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Lord Bernstein of Craigweil: I need to declare an interest. Until five years ago, I was a chairman of the Granada Group, which is the parent company of Granada Television. I am still a shareholder in the company, and I am crucially dependent on my pension to continue to live in the style to which I have become accustomed.

I was going to support Amendment No. 27, to ensure that the BBC was more fully brought within the ambit of Ofcom, but my noble friend Lady Blackstone has convinced me that the balance she has adopted is one which is suitable both to the unique characteristics of the BBC, as the noble Lord, Lord Thomson, has said, and which will also involve at least some degree of control by Ofcom.

The noble Lord, Lord Thomson, with the experience of having been chairman of the Independent Broadcasting Authority, said that there is a slightly more distant connection between the authority and the companies than the BBC governors and the management have. I can support that. I recall that in the past we had some very interesting and intriguing skirmishes between the IBA and Granada. It has been a benefit to public service broadcasting to have had the IBA with that relationship. I would also agree with the noble Lord, Lord Thomson, that the BBC needs to look at its governance afresh.

My noble friend Lady Jay made some interesting points about the role of the governors and their relationship with management. There is a danger that the BBC is moving away a little from its public service broadcasting traditions and it is up to the governors to ensure that that no longer happens.

The idea that in the next year, in the run-up to the main Bill, the BBC should be involved in a dialogue with the DCMS and with the public about its role in the future is excellent.

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9.30 p.m.

Baroness Blackstone: I want to make a couple of brief remarks. However, before doing so perhaps I may correct something that I said earlier in a slip of the tongue. I suggested that there will be no requirement on the BBC to provide news and current affairs programmes in peak time. I should of course have said that there will be a requirement and I apologise for that.

The noble Lord, Lord Thomson, made many wise remarks, most of which are for the BBC governors. I hope that they read what he said and take it seriously. I am sure that they will.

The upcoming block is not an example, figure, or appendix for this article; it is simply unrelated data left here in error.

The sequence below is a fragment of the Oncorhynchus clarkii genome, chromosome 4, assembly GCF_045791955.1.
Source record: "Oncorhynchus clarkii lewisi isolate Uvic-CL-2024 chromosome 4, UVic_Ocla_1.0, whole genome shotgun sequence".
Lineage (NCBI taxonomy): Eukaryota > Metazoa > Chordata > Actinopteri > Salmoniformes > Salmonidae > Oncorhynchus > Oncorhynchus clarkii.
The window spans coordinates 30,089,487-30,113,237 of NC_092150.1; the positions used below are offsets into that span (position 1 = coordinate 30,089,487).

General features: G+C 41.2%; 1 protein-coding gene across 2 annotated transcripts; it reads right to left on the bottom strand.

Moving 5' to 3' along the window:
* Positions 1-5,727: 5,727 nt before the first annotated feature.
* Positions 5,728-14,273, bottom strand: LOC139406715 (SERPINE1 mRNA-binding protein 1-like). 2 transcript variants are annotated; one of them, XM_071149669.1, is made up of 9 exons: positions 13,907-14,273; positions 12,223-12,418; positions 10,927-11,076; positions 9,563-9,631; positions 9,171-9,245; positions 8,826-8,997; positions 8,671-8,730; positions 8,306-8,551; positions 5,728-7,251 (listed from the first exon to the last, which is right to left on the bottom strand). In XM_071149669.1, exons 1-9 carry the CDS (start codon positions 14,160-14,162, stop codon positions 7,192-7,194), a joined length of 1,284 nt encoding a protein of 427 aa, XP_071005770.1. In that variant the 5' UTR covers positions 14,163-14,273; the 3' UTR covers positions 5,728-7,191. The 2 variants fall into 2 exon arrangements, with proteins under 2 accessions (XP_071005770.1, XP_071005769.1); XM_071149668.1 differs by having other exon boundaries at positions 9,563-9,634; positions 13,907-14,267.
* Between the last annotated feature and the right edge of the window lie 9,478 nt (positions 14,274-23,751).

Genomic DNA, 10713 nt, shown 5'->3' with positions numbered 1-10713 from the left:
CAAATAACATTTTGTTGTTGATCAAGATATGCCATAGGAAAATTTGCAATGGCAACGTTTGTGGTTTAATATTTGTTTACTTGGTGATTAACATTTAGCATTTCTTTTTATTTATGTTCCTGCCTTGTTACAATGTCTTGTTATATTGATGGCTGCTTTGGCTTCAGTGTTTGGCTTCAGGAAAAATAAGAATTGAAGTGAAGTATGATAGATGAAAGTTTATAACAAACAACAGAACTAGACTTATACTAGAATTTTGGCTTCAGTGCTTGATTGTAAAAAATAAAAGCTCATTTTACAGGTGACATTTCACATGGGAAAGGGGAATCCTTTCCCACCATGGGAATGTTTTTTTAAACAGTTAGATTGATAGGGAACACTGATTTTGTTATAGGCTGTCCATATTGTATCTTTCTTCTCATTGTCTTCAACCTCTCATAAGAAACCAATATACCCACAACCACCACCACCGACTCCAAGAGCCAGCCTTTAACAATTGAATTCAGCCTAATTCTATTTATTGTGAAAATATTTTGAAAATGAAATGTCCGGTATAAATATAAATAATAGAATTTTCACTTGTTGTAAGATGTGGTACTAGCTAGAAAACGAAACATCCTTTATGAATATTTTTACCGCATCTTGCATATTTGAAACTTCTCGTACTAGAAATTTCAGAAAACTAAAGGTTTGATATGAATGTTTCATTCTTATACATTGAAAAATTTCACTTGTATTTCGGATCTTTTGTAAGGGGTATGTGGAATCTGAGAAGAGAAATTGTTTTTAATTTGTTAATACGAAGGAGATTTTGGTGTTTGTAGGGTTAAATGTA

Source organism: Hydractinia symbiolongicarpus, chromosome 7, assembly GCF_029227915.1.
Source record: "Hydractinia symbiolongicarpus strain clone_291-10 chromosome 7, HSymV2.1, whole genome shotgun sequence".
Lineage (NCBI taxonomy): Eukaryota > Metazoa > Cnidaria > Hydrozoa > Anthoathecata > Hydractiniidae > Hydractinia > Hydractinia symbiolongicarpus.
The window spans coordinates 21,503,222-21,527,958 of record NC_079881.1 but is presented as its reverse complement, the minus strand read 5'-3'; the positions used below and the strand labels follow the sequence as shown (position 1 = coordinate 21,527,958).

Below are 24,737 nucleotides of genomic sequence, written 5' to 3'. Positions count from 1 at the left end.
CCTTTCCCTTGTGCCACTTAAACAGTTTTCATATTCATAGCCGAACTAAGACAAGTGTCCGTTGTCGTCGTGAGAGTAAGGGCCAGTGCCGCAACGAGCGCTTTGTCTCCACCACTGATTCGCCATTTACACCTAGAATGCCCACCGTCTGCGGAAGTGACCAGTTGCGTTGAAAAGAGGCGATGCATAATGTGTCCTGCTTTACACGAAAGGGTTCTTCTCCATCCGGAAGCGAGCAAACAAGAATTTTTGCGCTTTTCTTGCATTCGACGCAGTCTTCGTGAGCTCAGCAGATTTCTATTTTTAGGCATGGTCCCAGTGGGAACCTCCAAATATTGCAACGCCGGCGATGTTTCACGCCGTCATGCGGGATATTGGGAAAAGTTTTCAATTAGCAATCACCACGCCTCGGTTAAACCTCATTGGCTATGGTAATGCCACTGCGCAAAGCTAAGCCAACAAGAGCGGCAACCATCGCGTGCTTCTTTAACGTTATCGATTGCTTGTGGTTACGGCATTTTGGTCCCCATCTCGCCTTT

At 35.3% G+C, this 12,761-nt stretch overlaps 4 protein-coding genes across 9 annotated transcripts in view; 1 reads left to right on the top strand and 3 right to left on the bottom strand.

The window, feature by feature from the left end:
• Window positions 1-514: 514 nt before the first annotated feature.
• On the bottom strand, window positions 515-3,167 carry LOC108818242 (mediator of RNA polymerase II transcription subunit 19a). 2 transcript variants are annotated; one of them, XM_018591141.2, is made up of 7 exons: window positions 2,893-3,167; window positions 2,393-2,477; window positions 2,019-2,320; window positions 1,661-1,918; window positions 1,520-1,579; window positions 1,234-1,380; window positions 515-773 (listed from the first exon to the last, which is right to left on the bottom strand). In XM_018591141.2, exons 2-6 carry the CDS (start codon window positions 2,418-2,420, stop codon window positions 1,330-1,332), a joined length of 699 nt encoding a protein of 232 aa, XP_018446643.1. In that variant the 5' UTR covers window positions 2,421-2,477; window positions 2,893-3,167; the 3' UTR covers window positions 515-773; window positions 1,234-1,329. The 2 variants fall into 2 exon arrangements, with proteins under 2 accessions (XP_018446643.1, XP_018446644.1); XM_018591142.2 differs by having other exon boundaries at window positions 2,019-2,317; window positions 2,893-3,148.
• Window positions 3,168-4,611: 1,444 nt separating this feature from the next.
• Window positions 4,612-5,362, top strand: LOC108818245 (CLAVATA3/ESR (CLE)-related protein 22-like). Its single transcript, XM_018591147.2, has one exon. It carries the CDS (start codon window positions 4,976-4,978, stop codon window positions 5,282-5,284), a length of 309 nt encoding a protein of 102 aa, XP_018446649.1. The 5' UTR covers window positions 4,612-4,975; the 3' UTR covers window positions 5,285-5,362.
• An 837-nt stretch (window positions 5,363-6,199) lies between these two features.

As regards the particular point about transparency, the BBC introduced more transparent procedures following the 1999 review and perhaps we should acknowledge that. They were separately audited with the fair trading audit, published in this year's annual report. The BBC has been given a clean bill of health in that respect.

I am delighted that I was able to convince my noble friend Lord Bernstein that we have the balance about right. But of course as regards this issue we need to continue to think and talk to the BBC, and that we shall certainly do. I hope that the noble Baroness, Lady Anelay, will be convinced that when we debate the main Bill nothing we are doing in this Bill will pre-empt further consideration of the issues she raised.

Baroness Anelay of St Johns: I do not intend to test the opinion of the Committee on this matter tonight. In my earlier attempt to be brief, I omitted to explain to the Committee that Amendments Nos. 18 and 19 were paving amendments only. They were tabled simply to inquire what the Government might have up their sleeve with regard to other bodies in addition to the existing regulators. There are matters relating to other bodies to which we might want to return on Report.

As regards matters relating to the BBC, I listened to the thoughtful contribution of the noble Lord, Lord Thomson of Monifieth, based on his long experience in the sector. I am sure that we shall continue to disagree about when it is right to implement any changes for the BBC. I have as yet seen no willingness from it to co-operate immediately Ofcom is in its transitional stage in order to be in the same position of readiness as the other regulators. Therefore, at this stage I beg leave to withdraw the amendment.

Amendment, by leave, withdrawn.

[Amendments Nos. 19 to 21 not moved.]

Baroness Miller of Hendon moved Amendment No. 22:

    Page 3, line 5, at end insert--

"( ) In particular, OFCOM shall develop appeal procedures ensuring a parity of rights of appeal between economic decisions taken pursuant to the Competition Act 1980 (c. 21) and relevant decisions regarding the regulation of communications."

The noble Baroness said: This is a drafting amendment to cure what we believe might be a potential anomaly under which any decision of Ofcom

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under the Competition Act would be subject to full appeal rights, whereas those under the projected communications Bill, so far as we can divine its contents, would, according to the White Paper, be limited to matters of procedure, law and fact, and would not include appeals on the merits of any decision.